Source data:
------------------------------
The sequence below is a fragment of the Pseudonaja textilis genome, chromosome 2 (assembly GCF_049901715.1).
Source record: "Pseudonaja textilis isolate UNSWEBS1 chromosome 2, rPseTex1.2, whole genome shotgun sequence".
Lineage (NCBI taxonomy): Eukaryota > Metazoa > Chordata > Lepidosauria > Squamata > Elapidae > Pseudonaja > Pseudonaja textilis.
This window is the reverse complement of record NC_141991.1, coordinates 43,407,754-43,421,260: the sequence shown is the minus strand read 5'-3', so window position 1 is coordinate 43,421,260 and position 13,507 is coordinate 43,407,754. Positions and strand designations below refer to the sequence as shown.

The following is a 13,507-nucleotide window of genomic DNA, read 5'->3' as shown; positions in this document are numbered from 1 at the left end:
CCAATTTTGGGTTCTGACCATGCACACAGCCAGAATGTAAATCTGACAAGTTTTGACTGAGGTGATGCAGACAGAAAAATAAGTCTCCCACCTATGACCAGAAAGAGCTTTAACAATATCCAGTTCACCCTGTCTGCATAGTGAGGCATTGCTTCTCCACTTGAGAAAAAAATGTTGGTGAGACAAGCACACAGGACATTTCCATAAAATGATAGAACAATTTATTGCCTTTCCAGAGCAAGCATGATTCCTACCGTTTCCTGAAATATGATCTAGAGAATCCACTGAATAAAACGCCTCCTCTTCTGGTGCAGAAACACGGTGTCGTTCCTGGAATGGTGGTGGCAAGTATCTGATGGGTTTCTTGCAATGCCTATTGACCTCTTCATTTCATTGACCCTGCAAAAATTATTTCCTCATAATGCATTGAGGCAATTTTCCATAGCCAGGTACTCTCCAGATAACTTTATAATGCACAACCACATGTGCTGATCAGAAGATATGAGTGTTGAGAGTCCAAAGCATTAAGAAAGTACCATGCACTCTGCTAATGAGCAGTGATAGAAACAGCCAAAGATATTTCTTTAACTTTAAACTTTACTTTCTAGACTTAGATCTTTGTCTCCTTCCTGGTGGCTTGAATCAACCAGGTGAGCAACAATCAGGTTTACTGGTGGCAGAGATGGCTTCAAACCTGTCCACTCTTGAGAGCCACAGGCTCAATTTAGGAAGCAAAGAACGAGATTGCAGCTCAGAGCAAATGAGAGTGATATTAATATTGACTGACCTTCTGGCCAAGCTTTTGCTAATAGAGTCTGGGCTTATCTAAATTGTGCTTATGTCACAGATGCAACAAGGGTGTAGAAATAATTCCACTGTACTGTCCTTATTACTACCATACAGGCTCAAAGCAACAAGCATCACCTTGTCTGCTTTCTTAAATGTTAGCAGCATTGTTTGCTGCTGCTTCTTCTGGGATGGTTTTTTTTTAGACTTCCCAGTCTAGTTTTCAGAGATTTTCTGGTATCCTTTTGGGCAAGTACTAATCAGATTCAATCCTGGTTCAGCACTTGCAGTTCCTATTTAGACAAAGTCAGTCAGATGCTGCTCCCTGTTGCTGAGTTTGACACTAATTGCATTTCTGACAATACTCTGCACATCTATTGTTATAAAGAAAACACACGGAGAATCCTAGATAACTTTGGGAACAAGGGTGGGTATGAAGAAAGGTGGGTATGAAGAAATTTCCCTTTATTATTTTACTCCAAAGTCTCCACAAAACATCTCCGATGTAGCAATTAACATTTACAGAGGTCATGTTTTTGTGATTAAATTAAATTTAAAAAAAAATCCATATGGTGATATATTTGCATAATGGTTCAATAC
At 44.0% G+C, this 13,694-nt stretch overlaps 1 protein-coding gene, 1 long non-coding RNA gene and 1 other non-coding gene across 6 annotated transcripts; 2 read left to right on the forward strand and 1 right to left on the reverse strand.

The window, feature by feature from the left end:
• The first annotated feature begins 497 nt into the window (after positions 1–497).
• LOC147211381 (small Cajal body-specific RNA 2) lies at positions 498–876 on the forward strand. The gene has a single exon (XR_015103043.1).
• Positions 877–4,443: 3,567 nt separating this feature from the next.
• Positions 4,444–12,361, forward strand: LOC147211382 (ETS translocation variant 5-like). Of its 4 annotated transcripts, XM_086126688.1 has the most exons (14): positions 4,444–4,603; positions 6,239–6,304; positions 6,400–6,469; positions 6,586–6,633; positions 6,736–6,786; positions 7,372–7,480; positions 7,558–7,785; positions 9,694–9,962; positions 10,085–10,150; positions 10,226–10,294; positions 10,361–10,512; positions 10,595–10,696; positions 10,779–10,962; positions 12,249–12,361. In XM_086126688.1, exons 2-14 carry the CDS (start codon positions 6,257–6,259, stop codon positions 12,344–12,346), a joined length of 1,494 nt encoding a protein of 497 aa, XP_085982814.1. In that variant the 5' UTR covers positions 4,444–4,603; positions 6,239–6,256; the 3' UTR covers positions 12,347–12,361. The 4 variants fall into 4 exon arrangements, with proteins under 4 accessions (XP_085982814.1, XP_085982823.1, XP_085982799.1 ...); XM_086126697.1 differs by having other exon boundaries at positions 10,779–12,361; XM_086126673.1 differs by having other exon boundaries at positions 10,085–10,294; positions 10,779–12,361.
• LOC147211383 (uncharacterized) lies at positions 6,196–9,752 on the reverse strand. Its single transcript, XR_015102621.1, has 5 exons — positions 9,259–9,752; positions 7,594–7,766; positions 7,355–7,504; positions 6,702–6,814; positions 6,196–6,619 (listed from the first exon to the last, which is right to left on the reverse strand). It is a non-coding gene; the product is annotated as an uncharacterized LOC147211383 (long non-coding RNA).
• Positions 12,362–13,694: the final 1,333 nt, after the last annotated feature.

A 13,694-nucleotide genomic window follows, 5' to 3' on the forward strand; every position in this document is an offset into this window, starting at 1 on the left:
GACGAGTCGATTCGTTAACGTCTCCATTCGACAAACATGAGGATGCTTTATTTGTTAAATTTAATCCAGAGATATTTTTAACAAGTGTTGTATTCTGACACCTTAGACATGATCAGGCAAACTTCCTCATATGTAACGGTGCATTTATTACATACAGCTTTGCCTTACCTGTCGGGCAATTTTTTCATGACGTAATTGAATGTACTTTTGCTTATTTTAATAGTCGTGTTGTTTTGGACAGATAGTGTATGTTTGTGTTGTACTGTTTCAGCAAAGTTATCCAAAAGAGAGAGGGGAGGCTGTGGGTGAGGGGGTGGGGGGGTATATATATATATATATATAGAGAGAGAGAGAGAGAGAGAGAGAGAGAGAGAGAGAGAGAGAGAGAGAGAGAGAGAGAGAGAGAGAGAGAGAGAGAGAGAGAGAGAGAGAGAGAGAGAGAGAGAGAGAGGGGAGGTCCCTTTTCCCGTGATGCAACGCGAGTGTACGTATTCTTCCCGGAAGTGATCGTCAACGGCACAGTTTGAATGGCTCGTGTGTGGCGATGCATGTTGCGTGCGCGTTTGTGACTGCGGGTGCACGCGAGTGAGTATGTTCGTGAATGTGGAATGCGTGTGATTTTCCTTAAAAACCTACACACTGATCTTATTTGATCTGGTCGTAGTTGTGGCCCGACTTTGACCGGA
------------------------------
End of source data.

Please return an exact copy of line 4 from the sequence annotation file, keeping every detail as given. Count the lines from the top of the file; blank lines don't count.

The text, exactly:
This window is the reverse complement of record NC_141991.1, coordinates 43,407,754-43,421,260: the sequence shown is the minus strand read 5'-3', so window position 1 is coordinate 43,421,260 and position 13,507 is coordinate 43,407,754. Positions and strand designations below refer to the sequence as shown.